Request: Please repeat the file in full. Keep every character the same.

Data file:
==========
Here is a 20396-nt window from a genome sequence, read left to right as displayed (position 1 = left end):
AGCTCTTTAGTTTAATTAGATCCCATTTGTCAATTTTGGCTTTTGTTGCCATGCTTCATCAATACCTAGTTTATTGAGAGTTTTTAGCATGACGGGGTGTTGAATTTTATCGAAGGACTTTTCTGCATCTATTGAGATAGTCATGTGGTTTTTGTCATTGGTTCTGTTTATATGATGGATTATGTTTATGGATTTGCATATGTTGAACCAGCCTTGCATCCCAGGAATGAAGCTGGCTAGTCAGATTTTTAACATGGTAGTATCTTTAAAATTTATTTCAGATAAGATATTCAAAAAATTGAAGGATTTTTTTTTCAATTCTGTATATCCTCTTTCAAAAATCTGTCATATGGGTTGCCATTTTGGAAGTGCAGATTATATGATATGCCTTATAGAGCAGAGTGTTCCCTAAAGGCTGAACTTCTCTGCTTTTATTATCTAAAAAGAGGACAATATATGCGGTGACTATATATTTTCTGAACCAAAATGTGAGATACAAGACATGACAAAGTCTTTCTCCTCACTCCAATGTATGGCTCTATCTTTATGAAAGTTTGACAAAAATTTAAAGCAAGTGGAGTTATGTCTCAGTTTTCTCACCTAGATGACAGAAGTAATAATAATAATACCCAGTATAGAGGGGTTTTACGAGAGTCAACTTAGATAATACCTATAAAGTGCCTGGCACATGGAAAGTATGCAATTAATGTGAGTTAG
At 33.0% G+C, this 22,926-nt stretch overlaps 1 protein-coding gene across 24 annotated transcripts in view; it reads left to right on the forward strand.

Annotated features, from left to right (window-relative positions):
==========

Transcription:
Here is a 20396-nt window from a genome sequence, read left to right as displayed (position 1 = left end):
AGCTCTTTAGTTTAATTAGATCCCATTTGTCAATTTTGGCTTTTGTTGCCATGCTTCATCAATACCTAGTTTATTGAGAGTTTTTAGCATGACGGGGTGTTGAATTTTATCGAAGGACTTTTCTGCATCTATTGAGATAGTCATGTGGTTTTTGTCATTGGTTCTGTTTATATGATGGATTATGTTTATGGATTTGCATATGTTGAACCAGCCTTGCATCCCAGGAATGAAGCTGGCTAGTCAGATTTTTAACATGGTAGTATCTTTAAAATTTATTTCAGATAAGATATTCAAAAAATTGAAGGATTTTTTTTTCAATTCTGTATATCCTCTTTCAAAAATCTGTCATATGGGTTGCCATTTTGGAAGTGCAGATTATATGATATGCCTTATAGAGCAGAGTGTTCCCTAAAGGCTGAACTTCTCTGCTTTTATTATCTAAAAAGAGGACAATATATGCGGTGACTATATATTTTCTGAACCAAAATGTGAGATACAAGACATGACAAAGTCTTTCTCCTCACTCCAATGTATGGCTCTATCTTTATGAAAGTTTGACAAAAATTTAAAGCAAGTGGAGTTATGTCTCAGTTTTCTCACCTAGATGACAGAAGTAATAATAATAATACCCAGTATAGAGGGGTTTTACGAGAGTCAACTTAGATAATACCTATAAAGTGCCTGGCACATGGAAAGTATGCAATTAATGTGAGTTAG
At 33.0% G+C, this 22,926-nt stretch overlaps 1 protein-coding gene across 24 annotated transcripts in view; it reads left to right on the forward strand.

Annotated features, from left to right (window-relative positions):